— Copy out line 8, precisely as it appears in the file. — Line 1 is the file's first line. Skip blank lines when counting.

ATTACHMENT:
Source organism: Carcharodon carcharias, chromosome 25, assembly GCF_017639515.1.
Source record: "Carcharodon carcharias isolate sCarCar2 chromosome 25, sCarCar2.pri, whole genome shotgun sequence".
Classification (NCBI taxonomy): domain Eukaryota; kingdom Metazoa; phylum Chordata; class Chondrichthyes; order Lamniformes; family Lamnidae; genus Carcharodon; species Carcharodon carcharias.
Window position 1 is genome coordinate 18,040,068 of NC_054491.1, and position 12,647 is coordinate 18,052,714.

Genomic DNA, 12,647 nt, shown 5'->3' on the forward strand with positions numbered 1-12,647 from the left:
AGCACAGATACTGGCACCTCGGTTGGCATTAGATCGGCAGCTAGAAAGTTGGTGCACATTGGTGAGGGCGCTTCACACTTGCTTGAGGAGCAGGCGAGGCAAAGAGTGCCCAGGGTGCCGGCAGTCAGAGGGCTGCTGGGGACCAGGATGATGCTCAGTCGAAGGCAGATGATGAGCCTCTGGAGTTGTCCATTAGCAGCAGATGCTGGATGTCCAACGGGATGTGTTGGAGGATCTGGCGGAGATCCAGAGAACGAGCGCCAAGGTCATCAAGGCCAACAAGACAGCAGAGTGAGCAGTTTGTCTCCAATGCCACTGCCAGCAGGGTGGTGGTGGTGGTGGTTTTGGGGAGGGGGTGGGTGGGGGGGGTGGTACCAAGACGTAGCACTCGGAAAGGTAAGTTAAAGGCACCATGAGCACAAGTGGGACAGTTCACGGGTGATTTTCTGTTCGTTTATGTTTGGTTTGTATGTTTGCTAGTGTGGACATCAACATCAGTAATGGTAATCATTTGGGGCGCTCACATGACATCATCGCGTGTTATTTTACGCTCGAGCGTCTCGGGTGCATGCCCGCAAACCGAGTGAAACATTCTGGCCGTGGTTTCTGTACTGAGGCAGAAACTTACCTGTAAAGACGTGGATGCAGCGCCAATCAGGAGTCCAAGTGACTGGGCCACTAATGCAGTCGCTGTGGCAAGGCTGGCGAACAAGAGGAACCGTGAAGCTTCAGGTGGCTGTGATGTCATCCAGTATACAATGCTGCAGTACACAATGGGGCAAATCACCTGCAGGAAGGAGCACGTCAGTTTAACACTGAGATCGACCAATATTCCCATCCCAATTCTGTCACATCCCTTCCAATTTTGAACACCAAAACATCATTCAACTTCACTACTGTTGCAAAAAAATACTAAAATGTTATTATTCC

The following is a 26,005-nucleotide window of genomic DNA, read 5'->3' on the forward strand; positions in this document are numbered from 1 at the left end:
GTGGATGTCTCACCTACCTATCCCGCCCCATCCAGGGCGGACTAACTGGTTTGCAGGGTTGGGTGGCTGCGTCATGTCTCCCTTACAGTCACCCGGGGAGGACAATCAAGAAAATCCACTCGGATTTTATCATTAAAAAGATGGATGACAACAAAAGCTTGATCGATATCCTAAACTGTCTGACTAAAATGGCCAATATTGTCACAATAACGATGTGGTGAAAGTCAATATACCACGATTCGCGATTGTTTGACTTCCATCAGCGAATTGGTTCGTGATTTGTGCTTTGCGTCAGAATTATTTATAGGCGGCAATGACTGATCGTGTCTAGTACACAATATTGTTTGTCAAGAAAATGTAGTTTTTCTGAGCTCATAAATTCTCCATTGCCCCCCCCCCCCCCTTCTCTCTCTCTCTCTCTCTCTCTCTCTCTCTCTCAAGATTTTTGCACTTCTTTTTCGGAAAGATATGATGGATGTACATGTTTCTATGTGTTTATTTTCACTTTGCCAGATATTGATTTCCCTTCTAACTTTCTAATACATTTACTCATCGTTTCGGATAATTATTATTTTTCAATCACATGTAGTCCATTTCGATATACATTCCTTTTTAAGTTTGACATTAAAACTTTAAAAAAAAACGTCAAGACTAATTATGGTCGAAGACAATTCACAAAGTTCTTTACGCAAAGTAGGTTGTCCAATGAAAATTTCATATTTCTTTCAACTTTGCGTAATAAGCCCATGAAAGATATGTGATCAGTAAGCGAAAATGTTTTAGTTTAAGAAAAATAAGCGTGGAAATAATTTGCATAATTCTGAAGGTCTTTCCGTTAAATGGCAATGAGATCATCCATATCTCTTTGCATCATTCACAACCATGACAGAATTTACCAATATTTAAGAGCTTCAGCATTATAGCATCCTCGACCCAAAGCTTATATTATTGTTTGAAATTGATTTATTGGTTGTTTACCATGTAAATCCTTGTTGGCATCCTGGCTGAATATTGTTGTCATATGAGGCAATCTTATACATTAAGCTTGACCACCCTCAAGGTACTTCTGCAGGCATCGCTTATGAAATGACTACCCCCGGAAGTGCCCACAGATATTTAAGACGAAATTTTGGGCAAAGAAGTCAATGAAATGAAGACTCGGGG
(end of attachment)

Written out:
GTGGATGTCTCACCTACCTATCCCGCCCCATCCAGGGCGGACTAACTGGTTTGCAGGGTTGGGTGGCTGCGTCATGTCTCCCTTACAGTCACCCGGGGAGGACAATCAAGAAAATCCACTCGGATTTTATCATTAAAAAGATGGATGACAACAAAAGCTTGATCGATATCCTAAACTGTCTGACTAAAATGGCCAATATTGTCACAATAACGATGTGGTGAAAGTCAATATACCACGATTCGCGATTGTTTGACTTCCATCAGCGAATTGGTTCGTGATTTGTGCTTTGCGTCAGAATTATTTATAGGCGGCAATGACTGATCGTGTCTAGTACACAATATTGTTTGTCAAGAAAATGTAGTTTTTCTGAGCTCATAAATTCTCCATTGCCCCCCCCCCCCCCTTCTCTCTCTCTCTCTCTCTCTCTCTCTCTCTCTCAAGATTTTTGCACTTCTTTTTCGGAAAGATATGATGGATGTACATGTTTCTATGTGTTTATTTTCACTTTGCCAGATATTGATTTCCCTTCTAACTTTCTAATACATTTACTCATCGTTTCGGATAATTATTATTTTTCAATCACATGTAGTCCATTTCGATATACATTCCTTTTTAAGTTTGACATTAAAACTTTAAAAAAAAACGTCAAGACTAATTATGGTCGAAGACAATTCACAAAGTTCTTTACGCAAAGTAGGTTGTCCAATGAAAATTTCATATTTCTTTCAACTTTGCGTAATAAGCCCATGAAAGATATGTGATCAGTAAGCGAAAATGTTTTAGTTTAAGAAAAATAAGCGTGGAAATAATTTGCATAATTCTGAAGGTCTTTCCGTTAAATGGCAATGAGATCATCCATATCTCTTTGCATCATTCACAACCATGACAGAATTTACCAATATTTAAGAGCTTCAGCATTATAGCATCCTCGACCCAAAGCTTATATTATTGTTTGAAATTGATTTATTGGTTGTTTACCATGTAAATCCTTGTTGGCATCCTGGCTGAATATTGTTGTCATATGAGGCAATCTTATACATTAAGCTTGACCACCCTCAAGGTACTTCTGCAGGCATCGCTTATGAAATGACTACCCCCGGAAGTGCCCACAGATATTTAAGACGAAATTTTGGGCAAAGAAGTCAATGAAATGAAGACTCGGGG